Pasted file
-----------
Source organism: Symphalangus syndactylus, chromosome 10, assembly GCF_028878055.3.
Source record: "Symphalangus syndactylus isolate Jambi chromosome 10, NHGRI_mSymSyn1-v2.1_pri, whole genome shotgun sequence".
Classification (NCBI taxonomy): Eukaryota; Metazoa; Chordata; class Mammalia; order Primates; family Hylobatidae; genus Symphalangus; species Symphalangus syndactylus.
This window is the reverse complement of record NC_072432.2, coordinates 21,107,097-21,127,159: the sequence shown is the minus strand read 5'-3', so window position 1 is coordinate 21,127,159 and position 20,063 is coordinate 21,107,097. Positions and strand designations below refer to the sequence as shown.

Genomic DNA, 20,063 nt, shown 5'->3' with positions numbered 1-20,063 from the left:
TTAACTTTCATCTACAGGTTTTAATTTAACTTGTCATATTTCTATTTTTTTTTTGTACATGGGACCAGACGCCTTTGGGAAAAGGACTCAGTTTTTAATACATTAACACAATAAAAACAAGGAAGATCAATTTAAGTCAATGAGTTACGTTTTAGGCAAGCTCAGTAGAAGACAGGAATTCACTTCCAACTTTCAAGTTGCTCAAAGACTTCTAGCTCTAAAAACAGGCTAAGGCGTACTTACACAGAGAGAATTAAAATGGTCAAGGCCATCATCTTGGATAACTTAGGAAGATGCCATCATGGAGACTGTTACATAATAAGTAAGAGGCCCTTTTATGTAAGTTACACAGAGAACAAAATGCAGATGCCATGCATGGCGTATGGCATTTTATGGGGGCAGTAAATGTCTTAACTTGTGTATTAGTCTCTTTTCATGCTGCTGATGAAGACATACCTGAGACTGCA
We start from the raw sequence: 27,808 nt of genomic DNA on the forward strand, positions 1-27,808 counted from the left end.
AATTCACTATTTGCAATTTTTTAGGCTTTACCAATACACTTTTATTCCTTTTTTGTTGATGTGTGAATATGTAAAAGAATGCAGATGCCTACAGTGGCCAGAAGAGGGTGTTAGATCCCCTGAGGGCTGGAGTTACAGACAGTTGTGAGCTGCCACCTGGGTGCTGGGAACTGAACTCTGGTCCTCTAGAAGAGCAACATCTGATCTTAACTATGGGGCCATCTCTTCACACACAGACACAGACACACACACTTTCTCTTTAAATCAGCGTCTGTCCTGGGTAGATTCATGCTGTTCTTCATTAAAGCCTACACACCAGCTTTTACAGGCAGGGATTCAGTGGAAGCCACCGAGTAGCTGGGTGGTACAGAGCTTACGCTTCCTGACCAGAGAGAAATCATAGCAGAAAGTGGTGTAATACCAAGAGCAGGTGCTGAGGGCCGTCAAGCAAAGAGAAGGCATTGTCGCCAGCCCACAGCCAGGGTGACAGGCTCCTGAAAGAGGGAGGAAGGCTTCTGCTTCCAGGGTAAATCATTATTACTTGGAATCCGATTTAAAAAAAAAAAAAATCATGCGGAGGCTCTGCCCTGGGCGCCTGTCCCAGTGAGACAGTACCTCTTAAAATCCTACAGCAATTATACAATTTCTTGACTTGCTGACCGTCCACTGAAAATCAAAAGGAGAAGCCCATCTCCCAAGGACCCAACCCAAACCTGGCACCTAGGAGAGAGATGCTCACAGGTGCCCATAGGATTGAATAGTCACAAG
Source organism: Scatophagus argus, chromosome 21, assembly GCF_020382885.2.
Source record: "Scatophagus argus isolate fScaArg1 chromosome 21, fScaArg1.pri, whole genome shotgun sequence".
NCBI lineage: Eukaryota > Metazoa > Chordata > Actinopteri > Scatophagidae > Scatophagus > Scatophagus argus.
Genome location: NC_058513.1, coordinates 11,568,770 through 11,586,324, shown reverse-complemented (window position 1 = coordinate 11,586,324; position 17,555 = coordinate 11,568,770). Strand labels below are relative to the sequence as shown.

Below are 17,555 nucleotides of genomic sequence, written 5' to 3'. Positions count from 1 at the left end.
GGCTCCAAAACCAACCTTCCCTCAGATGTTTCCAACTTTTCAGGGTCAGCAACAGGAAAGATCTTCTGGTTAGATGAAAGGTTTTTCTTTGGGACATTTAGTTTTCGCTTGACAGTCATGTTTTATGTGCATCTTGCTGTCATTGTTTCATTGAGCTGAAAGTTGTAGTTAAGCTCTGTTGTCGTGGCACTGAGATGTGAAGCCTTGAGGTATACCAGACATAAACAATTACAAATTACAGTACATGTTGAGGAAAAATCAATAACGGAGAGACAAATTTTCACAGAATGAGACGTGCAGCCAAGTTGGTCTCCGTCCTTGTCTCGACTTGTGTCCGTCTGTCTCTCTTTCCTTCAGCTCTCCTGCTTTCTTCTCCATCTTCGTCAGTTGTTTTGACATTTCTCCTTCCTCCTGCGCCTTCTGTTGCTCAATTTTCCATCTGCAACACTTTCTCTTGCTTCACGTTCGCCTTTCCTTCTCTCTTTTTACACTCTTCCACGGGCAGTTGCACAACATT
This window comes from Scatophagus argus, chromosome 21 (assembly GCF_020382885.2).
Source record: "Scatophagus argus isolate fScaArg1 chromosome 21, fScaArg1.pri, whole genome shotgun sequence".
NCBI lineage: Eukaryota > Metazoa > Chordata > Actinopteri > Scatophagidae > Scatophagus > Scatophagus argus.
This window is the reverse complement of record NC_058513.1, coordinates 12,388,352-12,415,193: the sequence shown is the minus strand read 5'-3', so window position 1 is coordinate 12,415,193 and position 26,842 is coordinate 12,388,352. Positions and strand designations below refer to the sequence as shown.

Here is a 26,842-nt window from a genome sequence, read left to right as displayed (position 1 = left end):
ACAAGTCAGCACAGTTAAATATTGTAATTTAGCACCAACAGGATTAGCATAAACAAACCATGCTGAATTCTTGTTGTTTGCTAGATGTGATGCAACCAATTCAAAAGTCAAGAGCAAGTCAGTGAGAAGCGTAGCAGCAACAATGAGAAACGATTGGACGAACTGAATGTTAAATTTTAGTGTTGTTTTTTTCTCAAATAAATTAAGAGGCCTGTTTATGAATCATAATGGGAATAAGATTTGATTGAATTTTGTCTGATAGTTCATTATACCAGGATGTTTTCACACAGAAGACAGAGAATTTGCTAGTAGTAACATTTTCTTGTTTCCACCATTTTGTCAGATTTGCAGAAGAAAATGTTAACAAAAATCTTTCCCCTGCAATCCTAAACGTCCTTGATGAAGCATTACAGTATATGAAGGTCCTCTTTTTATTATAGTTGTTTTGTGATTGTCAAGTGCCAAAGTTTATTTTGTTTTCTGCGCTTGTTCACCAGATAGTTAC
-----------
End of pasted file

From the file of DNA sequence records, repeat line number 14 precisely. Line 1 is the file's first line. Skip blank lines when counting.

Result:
GGCTCCAAAACCAACCTTCCCTCAGATGTTTCCAACTTTTCAGGGTCAGCAACAGGAAAGATCTTCTGGTTAGATGAAAGGTTTTTCTTTGGGACATTTAGTTTTCGCTTGACAGTCATGTTTTATGTGCATCTTGCTGTCATTGTTTCATTGAGCTGAAAGTTGTAGTTAAGCTCTGTTGTCGTGGCACTGAGATGTGAAGCCTTGAGGTATACCAGACATAAACAATTACAAATTACAGTACATGTTGAGGAAAAATCAATAACGGAGAGACAAATTTTCACAGAATGAGACGTGCAGCCAAGTTGGTCTCCGTCCTTGTCTCGACTTGTGTCCGTCTGTCTCTCTTTCCTTCAGCTCTCCTGCTTTCTTCTCCATCTTCGTCAGTTGTTTTGACATTTCTCCTTCCTCCTGCGCCTTCTGTTGCTCAATTTTCCATCTGCAACACTTTCTCTTGCTTCACGTTCGCCTTTCCTTCTCTCTTTTTACACTCTTCCACGGGCAGTTGCACAACATT